> know if anyone knows a way to do this in a batch file.

    you could try asking in 'microsoft.public.win2000.cmdprompt.admin' - they're
    experts at this sort of thing.
    bob
  3. Archived from groups: microsoft.public.windowsxp.general (More info?)

    >"EricP" <EricP@discussions.microsoft.com> wrote in message

    >>I am trying to write a batch file to strip the 4 leading characters from
    >>the name of all files in a directory. I tried using rename but was not
    >>having any luck getting the pattern matching to strip the characters.
    >>Please let me know if anyone knows a way to do this in a batch file.

    I'd use CKRename (a free tool that's great at that sort of thing)
    interactively, but that's not batch file automation.

    On batch files, I'd create a disposable set of files and try something
    like Ren ????*.* *.* to see if that would work... nope.

    OK, next is to look up the For statement, especially the NT
    enhancements to it - it can do pretty kewl things now. Let's see...

    http://www.microsoft.com/resources/documentation/windows/xp/all/proddocs/en-us/ntcmds.mspx

    You can use For to parse all files in a dir, or an entire subtree.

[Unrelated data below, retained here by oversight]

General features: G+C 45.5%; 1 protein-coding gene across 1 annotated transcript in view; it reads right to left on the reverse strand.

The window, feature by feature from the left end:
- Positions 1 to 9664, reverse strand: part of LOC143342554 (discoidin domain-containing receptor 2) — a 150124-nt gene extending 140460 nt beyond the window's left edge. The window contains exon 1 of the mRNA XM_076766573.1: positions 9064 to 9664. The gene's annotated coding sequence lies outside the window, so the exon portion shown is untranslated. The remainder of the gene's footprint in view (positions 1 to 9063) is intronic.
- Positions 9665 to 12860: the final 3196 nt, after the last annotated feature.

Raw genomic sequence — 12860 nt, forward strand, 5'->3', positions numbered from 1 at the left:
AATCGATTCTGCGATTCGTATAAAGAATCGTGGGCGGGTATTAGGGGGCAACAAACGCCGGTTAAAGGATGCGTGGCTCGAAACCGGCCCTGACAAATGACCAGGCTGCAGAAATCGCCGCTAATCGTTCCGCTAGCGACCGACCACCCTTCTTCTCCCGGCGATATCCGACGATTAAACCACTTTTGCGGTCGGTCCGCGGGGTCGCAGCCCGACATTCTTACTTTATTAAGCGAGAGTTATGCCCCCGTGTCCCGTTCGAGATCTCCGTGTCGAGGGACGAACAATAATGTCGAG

That gets you the file( name)s, but I still can't see how to parse the
    strings. So I'd Google for a suitable command line utility...

    http://www.google.co.za/search?q=command+line+file+rename+utility+download

    Lots of tools, but not sure which can be used from batch files.


    >------------ ----- ---- --- -- - - - -
    The most accurate diagnostic instrument
    in medicine is the Retrospectoscope
    >------------ ----- ---- --- -- - - - -
  4. Archived from groups: microsoft.public.windowsxp.general (More info?)

    cquirke (MVP Windows shell/user) wrote:

    >>"EricP" <EricP@discussions.microsoft.com> wrote in message
    >
    >
    >>>I am trying to write a batch file to strip the 4 leading characters from
    >>>the name of all files in a directory. I tried using rename but was not
    >>>having any luck getting the pattern matching to strip the characters.
    >>>Please let me know if anyone knows a way to do this in a batch file.
    >
    >
    > I'd use CKRename (a free tool that's great at that sort of thing)
    > interactively, but that's not batch file automation.
    >
    > On batch files, I'd create a disposable set of files and try something
    > like Ren ????*.* *.* to see if that would work... nope.
    >
    > OK, next is to look up the For statement, especially the NT
    > enhancements to it - it can do pretty kewl things now. Let's see...
    >
    > http://www.microsoft.com/resources/documentation/windows/xp/all/proddocs/en-us/ntcmds.mspx
    >
    > You can use For to parse all files in a dir, or an entire subtree.
    > That gets you the file( name)s, but I still can't see how to parse the
    > strings.

    Here's one way:

    @echo off